Friday, April 18, 2014
Jake Knop was about to join the Portland High football team as a freshman and he had some concerns – but not about playing.
Jake Knop, a freshman player at Portland High, had reservations about hazing, but quickly learned that such behavior isn’t tolerated.
Jim Hartman, head coach of Portland's football team, looks on from the sidelines during his team's Eastern Class A football semifinal game vs. Windham at Fitzpatrick Stadium in Portland Friday, November 8, 2013.
Gabe Souza/Staff Photographer
“I had heard stories before about the past, people who had been in the school and how they had been hazed against,’’ he said. “I was a little concerned about the hazing at first.’’
But Knop’s concerns were allayed almost instantly. First, he and his classmates walked into their own locker room. Portland has separate locker rooms for the freshman, junior varsity and varsity teams and upperclassmen are not allowed in the freshman locker room. Then Portland coach Jim Hartman laid down the no-hazing-allowed talk at the first practice.
“It’s something you have to be vigilant about,’’ said Hartman.
Hazing and bullying have been in the nation’s sports spotlight since the Miami Dolphins last week suspended veteran guard Richie Incognito indefinitely. Incognito allegedly harassed and bullied teammate Jonathan Martin to the point that Martin left the team because of the emotional distress. The NFL is now investigating the incident.
High school and college football coaches and players throughout Maine strive to make sure such situations don’t occur here. Schools across the state have anti-hazing policies that are read to every athlete on every team at the start of every season.
“A kid who plays 12 seasons of athletics here hears that 12 times,’’ said Gary Stevens, the Thornton Academy athletic director.
Jack Cosgrove, the head football coach at the University of Maine, said his team does not differentiate between hazing and bullying. “Hazing can create a culture of unacceptable behavior,’’ he said. “It is a form of bullying.’’
The Miami incident has teams talking, from the University of Maine to the hallways of Thornton Academy in Saco.
“When something like this happens,’’ said Kevin Kezal, the Thornton head coach, “we like to talk about it.’’
And that, said Dan Lebowitz, executive director of the Center for Sport in Society at Northeastern University, may be the most positive thing to come out of Miami. Bullying is a national problem, and not just in sports. According to www.bullyingstatistics.org, a website that collects and disseminates national data to aid in education about bullying and its prevention, about one in every seven students in grades K-12 is either being bullied or is a bully. And one-third of workers may be victims of workplace bullying.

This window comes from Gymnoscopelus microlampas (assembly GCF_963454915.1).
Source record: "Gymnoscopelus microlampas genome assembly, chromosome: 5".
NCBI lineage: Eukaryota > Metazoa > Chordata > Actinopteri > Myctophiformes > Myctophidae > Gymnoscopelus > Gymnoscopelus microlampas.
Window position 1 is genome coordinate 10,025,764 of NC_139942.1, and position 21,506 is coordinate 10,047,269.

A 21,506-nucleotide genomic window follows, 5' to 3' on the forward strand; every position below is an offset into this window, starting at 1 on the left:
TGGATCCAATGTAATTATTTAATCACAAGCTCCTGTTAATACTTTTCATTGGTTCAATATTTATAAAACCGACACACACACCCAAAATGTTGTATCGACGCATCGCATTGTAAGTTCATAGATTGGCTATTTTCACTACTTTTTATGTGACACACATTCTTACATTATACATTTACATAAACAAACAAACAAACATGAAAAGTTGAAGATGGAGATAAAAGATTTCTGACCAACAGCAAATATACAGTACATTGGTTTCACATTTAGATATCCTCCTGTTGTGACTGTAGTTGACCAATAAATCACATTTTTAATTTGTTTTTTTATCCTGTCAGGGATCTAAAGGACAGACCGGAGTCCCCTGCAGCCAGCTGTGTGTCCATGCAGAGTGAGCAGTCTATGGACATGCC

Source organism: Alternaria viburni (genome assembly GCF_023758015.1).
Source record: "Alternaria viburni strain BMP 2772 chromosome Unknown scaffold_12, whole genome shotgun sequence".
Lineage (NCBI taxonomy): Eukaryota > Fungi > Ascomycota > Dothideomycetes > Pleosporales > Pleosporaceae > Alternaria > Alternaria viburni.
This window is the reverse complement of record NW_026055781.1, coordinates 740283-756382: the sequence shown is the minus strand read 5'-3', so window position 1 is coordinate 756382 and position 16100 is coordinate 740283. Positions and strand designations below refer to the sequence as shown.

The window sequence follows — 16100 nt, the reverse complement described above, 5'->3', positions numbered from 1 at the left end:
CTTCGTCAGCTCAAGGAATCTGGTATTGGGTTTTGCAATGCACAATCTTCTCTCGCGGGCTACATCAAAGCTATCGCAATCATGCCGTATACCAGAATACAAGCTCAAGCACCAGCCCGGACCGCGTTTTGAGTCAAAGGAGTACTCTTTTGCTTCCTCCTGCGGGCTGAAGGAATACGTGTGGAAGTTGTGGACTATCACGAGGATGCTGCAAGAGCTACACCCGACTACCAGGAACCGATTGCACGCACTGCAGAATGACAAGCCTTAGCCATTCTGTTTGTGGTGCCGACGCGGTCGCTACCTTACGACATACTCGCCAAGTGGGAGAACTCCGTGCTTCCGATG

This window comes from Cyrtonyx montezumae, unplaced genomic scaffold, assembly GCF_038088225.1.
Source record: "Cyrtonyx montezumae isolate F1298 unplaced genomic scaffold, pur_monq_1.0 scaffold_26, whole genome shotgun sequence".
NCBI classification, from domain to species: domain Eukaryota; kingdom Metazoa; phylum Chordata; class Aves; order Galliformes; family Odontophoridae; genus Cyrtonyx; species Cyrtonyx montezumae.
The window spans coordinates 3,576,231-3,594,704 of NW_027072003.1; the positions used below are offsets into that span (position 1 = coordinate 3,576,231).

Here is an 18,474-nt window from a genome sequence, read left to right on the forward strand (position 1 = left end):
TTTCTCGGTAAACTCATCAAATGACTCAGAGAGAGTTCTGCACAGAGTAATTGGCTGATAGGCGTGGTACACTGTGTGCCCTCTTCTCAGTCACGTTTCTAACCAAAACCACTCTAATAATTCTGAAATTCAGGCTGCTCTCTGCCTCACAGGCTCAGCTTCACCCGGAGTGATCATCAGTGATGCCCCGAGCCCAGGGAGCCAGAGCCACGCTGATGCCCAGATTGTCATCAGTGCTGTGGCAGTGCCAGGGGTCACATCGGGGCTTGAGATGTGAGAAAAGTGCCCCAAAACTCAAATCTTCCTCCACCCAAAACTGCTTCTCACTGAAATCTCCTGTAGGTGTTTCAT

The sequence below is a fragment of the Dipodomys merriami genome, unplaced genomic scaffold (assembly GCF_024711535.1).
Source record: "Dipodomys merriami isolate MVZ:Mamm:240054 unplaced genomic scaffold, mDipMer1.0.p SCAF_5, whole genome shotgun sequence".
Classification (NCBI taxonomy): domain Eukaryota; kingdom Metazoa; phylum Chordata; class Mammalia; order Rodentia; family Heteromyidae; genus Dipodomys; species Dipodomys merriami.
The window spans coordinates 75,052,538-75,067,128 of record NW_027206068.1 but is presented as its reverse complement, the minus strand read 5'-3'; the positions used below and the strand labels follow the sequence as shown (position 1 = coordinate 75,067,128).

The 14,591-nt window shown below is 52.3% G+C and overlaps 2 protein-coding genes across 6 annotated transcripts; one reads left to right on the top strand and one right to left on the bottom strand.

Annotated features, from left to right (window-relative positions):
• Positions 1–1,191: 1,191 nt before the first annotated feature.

“When you look at this, and what it does, there’s an awful lot to talk about,’’ said Lebowitz. “Because of the ubiquitous spotlight on sports and the 24-hour spotlight of television, this starts a national conversation on bullying. What needs to happen now is that we take this national conversation and make it an ongoing conversation on bullying.’’
Lebowitz said that the situation in Miami escalated because no one stepped in. “Now we have to empower (people) to feel that they can (step in), to give them the tool set to do it,’’ he said.
Thornton Academy’s hazing policy – crafted by Stevens in 2000 while he was still an administrator at Bonny Eagle – outlines exactly what the school considers to be hazing activities. Each one could also be considered an example of bullying.
Kezal said it is important that the students understand exactly what is expected of them.
“It’s about educating the kids, but also about empathy,’’ said Kezal. “We tell the kids to put on the other kid’s shoes. You’ve got to understand his perceptions. You might not think it’s bullying, but if they perceive it as bullying, it’s a problem.’’
Beyond that, coaches try to create a family atmosphere in their locker rooms.
(Continued on page 2)